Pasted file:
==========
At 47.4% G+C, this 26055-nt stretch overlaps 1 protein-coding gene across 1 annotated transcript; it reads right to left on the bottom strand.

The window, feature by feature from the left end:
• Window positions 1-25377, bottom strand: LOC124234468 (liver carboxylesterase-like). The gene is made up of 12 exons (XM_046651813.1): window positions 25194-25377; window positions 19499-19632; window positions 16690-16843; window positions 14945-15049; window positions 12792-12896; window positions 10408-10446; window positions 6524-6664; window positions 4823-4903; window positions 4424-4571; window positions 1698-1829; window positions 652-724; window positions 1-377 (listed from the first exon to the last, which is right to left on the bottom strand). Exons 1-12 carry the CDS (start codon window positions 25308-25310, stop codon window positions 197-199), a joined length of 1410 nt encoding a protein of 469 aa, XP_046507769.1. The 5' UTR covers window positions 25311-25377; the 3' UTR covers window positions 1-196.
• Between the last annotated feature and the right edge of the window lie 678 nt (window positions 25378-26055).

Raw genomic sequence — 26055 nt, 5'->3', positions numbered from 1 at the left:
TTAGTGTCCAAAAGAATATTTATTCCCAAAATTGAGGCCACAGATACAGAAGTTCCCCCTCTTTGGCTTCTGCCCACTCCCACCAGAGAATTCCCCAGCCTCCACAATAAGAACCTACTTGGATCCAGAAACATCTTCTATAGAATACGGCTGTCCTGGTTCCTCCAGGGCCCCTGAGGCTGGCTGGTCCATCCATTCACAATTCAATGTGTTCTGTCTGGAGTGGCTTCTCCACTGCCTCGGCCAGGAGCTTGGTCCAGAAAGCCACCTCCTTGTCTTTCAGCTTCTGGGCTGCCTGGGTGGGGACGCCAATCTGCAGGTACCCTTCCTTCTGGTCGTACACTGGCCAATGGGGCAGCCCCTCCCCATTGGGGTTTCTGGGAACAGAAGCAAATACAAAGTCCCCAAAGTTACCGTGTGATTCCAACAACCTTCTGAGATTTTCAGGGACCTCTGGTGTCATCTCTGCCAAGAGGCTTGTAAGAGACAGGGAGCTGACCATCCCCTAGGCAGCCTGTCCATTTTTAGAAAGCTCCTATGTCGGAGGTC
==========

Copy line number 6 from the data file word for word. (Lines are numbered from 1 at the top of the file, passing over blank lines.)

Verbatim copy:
TTAGTGTCCAAAAGAATATTTATTCCCAAAATTGAGGCCACAGATACAGAAGTTCCCCCTCTTTGGCTTCTGCCCACTCCCACCAGAGAATTCCCCAGCCTCCACAATAAGAACCTACTTGGATCCAGAAACATCTTCTATAGAATACGGCTGTCCTGGTTCCTCCAGGGCCCCTGAGGCTGGCTGGTCCATCCATTCACAATTCAATGTGTTCTGTCTGGAGTGGCTTCTCCACTGCCTCGGCCAGGAGCTTGGTCCAGAAAGCCACCTCCTTGTCTTTCAGCTTCTGGGCTGCCTGGGTGGGGACGCCAATCTGCAGGTACCCTTCCTTCTGGTCGTACACTGGCCAATGGGGCAGCCCCTCCCCATTGGGGTTTCTGGGAACAGAAGCAAATACAAAGTCCCCAAAGTTACCGTGTGATTCCAACAACCTTCTGAGATTTTCAGGGACCTCTGGTGTCATCTCTGCCAAGAGGCTTGTAAGAGACAGGGAGCTGACCATCCCCTAGGCAGCCTGTCCATTTTTAGAAAGCTCCTATGTCGGAGGTC